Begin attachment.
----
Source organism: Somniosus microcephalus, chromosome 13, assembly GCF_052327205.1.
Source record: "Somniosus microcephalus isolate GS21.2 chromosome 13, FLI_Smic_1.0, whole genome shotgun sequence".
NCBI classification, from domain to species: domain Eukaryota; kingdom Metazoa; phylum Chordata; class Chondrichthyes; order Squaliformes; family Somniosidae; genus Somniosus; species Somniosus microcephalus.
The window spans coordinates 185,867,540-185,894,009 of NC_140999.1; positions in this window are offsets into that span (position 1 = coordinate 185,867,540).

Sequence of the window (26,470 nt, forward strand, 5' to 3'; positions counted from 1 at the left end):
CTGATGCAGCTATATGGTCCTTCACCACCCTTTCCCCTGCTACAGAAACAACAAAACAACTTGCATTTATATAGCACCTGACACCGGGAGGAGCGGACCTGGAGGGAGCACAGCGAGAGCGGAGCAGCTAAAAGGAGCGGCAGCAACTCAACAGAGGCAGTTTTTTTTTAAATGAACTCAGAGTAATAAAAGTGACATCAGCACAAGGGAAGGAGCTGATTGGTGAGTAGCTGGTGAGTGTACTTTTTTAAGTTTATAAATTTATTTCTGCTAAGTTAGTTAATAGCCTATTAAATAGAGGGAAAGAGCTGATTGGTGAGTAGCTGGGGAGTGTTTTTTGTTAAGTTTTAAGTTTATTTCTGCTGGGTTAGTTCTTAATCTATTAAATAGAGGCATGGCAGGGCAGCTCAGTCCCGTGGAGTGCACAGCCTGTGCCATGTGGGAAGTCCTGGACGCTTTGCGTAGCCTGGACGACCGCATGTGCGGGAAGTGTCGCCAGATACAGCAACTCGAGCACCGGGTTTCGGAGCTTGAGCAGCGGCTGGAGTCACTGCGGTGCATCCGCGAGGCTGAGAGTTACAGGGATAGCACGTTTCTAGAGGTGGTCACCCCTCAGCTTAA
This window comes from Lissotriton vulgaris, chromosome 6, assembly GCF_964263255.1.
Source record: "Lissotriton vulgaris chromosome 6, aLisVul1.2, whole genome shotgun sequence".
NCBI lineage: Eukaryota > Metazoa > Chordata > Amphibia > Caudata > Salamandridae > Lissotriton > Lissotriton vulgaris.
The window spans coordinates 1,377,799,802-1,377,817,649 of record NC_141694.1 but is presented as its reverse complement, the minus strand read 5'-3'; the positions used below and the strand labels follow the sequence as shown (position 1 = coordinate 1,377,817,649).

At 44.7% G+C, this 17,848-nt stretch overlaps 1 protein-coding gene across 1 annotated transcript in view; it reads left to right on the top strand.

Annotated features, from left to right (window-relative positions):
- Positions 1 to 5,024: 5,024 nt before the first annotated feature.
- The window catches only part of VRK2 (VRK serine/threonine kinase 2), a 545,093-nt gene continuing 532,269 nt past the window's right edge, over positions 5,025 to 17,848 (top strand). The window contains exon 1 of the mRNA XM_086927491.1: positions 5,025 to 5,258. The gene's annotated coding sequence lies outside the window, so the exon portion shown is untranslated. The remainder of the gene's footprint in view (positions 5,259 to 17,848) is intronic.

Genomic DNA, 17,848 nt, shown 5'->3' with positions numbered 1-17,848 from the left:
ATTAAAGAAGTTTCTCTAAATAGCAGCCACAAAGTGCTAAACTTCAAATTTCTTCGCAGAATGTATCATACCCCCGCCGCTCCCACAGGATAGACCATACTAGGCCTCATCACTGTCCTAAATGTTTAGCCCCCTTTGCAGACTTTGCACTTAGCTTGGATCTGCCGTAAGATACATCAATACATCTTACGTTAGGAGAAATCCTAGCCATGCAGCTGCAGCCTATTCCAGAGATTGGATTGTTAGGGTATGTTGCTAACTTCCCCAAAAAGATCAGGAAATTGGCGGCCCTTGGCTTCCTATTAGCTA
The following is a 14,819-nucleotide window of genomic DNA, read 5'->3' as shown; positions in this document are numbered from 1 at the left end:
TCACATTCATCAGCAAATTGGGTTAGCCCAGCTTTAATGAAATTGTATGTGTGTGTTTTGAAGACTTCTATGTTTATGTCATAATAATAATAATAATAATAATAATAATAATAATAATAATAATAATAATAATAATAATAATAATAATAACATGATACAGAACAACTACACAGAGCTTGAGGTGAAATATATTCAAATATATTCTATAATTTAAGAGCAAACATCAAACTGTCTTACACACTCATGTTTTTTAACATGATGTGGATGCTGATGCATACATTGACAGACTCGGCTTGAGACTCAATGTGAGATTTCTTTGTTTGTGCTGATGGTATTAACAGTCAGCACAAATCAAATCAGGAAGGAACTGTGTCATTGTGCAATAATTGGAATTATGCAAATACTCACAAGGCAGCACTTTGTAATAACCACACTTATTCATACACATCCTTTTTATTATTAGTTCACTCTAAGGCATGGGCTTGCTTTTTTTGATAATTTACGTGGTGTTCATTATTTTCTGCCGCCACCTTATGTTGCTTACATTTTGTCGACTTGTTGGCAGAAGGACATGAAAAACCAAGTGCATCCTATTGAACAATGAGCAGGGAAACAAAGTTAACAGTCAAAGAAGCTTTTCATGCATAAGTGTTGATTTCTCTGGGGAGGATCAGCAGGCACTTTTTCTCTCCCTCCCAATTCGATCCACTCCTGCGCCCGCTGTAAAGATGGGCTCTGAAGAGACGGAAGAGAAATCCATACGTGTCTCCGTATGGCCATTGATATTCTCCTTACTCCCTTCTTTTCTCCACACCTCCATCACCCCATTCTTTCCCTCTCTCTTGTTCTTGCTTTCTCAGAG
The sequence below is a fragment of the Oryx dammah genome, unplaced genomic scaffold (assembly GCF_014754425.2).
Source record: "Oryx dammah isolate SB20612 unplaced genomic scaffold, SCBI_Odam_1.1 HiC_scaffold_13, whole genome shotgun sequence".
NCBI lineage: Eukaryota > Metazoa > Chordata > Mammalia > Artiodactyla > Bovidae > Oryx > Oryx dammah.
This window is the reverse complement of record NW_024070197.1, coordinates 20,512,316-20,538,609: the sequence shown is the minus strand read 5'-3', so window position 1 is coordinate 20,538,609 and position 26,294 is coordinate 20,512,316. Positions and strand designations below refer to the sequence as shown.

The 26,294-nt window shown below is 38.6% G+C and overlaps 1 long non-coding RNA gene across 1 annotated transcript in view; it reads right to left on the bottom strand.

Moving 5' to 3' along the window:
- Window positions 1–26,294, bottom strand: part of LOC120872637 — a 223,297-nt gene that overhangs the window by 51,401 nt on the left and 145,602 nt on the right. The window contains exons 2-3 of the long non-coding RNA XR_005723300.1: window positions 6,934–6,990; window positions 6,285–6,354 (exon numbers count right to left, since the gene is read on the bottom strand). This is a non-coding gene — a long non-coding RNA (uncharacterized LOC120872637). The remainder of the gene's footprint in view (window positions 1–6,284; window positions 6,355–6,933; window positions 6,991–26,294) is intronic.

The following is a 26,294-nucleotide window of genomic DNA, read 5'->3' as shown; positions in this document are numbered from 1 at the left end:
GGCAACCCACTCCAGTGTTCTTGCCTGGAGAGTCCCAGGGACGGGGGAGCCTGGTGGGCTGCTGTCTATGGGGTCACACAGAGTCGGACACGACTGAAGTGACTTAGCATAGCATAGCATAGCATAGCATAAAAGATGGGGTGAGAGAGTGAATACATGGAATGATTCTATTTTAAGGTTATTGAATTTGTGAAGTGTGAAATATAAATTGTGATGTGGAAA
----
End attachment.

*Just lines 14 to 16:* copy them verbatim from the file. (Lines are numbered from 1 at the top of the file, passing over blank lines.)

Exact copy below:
- The window catches only part of VRK2 (VRK serine/threonine kinase 2), a 545,093-nt gene continuing 532,269 nt past the window's right edge, over positions 5,025 to 17,848 (top strand). The window contains exon 1 of the mRNA XM_086927491.1: positions 5,025 to 5,258. The gene's annotated coding sequence lies outside the window, so the exon portion shown is untranslated. The remainder of the gene's footprint in view (positions 5,259 to 17,848) is intronic.

Genomic DNA, 17,848 nt, shown 5'->3' with positions numbered 1-17,848 from the left:
ATTAAAGAAGTTTCTCTAAATAGCAGCCACAAAGTGCTAAACTTCAAATTTCTTCGCAGAATGTATCATACCCCCGCCGCTCCCACAGGATAGACCATACTAGGCCTCATCACTGTCCTAAATGTTTAGCCCCCTTTGCAGACTTTGCACTTAGCTTGGATCTGCCGTAAGATACATCAATACATCTTACGTTAGGAGAAATCCTAGCCATGCAGCTGCAGCCTATTCCAGAGATTGGATTGTTAGGGTATGTTGCTAACTTCCCCAAAAAGATCAGGAAATTGGCGGCCCTTGGCTTCCTATTAGCTA